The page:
Ransomware Unhinged: A Week of Threats and Extortions


July 19, 2023

World map

June 24th, 2023, marked a flurry of ransomware attacks around the globe, with various sectors falling prey to vicious cyber criminals.

Renowned ransomware gangs flexed their criminal muscles on unsuspecting victims, leveraging their nefarious tactics to compromise data and demand exorbitant ransoms.

Let's dive into these attacks to understand the methods employed and the severity of the threats involved:

Akira Targets Global Finance

Perpetual Limited, a global financial services organization based in Sydney, Australia, faced a brazen attack from the Akira ransomware gang. Having announced their existence only a month ago in May 2023, the Akira gang wasted no time in making their mark.

They claimed to have stolen a staggering 700GB of highly detailed business information from Perpetual Limited, placing this data under a dire threat of exposure.

Akira operates by using the Windows Restart Manager API, effectively shutting down processes or terminating Windows services in use, allowing the encryption process to proceed unhindered. Upon successfully encrypting the files, Akira places a ransom note in every folder - a chilling warning to its victims.

The gang's alarming promise to sell the compromised data on the dark market, should negotiations fail, underscores the severity of the threat. The gang's unique retro-themed data leak site serves as an eerie reminder of their thorough planning and significant resources.

Medusa's Menace on Academia

Simultaneously, the Medusa ransomware gang set its sights on the academic world, specifically targeting Matej Bel University in Slovakia. The public research university, with a student population of 6700, was thrust into a state of uncertainty as the gang claimed to have exfiltrated a significant volume of data.

Medusa has earned a reputation as one of the more active Ransomware-as-a-Service (RaaS) platforms, especially since late 2022. The gang leverages sophisticated methods, such as rebooting infected machines in safe mode, disabling recovery options, and deleting shadow copies to avoid detection and thwart recovery attempts.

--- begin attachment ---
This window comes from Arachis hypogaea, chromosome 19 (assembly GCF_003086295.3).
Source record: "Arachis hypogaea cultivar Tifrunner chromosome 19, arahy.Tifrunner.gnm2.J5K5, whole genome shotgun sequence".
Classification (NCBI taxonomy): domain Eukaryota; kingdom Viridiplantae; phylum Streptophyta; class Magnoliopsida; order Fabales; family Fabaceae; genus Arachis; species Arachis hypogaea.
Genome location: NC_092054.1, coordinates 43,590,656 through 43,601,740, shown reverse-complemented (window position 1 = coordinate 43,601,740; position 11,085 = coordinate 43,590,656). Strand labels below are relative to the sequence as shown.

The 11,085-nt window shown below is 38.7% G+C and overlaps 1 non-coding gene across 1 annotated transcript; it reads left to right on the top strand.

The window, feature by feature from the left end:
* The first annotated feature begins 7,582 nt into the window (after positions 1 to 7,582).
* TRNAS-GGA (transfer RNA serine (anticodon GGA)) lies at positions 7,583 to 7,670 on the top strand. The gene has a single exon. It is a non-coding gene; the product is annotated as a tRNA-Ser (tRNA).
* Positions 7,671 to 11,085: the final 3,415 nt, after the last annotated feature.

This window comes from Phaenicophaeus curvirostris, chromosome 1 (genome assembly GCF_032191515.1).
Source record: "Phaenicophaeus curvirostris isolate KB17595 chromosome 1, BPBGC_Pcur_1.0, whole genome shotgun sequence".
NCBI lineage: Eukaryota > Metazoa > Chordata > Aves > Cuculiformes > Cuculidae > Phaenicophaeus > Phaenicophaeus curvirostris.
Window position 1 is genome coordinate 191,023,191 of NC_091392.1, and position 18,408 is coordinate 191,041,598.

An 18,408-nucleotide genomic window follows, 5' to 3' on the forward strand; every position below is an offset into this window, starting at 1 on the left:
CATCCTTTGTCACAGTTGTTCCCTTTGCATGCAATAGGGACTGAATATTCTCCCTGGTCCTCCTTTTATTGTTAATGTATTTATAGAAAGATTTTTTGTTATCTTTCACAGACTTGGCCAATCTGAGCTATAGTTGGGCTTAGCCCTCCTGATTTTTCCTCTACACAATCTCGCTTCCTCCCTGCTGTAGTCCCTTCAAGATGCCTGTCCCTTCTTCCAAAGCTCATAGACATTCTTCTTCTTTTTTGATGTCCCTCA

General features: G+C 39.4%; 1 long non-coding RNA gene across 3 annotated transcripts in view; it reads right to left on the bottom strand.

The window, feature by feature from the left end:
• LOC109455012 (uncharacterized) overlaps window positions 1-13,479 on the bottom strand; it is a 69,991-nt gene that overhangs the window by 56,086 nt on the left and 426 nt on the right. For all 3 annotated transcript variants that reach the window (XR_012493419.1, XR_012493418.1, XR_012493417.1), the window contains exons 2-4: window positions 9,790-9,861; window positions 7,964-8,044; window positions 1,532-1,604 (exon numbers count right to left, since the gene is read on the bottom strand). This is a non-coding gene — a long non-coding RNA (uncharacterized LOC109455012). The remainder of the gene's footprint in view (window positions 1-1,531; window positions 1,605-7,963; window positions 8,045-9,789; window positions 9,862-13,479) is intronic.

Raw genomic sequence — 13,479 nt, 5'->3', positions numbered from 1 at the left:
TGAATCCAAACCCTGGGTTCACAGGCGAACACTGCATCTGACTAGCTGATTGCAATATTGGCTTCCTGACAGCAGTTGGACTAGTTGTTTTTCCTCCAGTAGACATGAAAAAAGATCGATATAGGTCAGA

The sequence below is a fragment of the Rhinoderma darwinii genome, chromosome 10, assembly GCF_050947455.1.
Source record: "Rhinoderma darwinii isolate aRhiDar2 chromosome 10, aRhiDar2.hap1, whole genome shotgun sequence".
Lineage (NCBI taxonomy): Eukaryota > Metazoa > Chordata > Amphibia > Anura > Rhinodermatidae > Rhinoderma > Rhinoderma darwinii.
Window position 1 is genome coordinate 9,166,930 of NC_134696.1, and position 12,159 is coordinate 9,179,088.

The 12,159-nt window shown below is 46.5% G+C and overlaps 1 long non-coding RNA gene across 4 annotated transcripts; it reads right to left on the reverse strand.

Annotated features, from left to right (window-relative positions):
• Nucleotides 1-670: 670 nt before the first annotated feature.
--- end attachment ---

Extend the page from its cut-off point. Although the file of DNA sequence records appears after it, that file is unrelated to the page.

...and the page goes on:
The ransom demand from Medusa stands at a hefty $500,000, with threats of publishing the exfiltrated data should the university fail to comply by June 3rd. This attack is a reminder of the ever-looming threat of ransomware in the academic sector.

Akira's Second Blow - Galveston College

The same day, the Akira gang struck again, this time against Galveston College in Texas. The public community college faced a daunting threat as Akira claimed to have stolen 99GB of student information.

Following a similar pattern as their previous attack, Akira threatened to sell the compromised data on the dark market, plunging the institution into a potential crisis.

BianLian's Crane Heist

In a less conventional attack, the BianLian ransomware gang targeted American Crane Rental, a Californian crane company. The gang claims to have stolen a hefty 249GB of data, including accounting and project data, files from user PCs, and information about subcontractors and vendors.

With threats to publish all stolen data by July 5th if a ransom isn't paid, BianLian has raised the stakes considerably.

BianLian, infamous since June 2022, has repeatedly targeted various critical infrastructure sectors in the United States and Australia, and recently expanded their scope to include professional services and property development sectors.

The group primarily focuses on data exfiltration-based extortion and uses valid Remote Desktop Protocol (RDP) credentials to gain unauthorized access to victims' systems.

In conclusion, this week's spate of attacks underscores the escalating threat of ransomware. Whether it's finance, academia, or industry-specific companies, no sector is immune.

These attacks remind us of the importance of robust cybersecurity measures and highlight the need for continuous vigilance against such relentless threats. Stay tuned for more updates on these stories and the world of ransomware.

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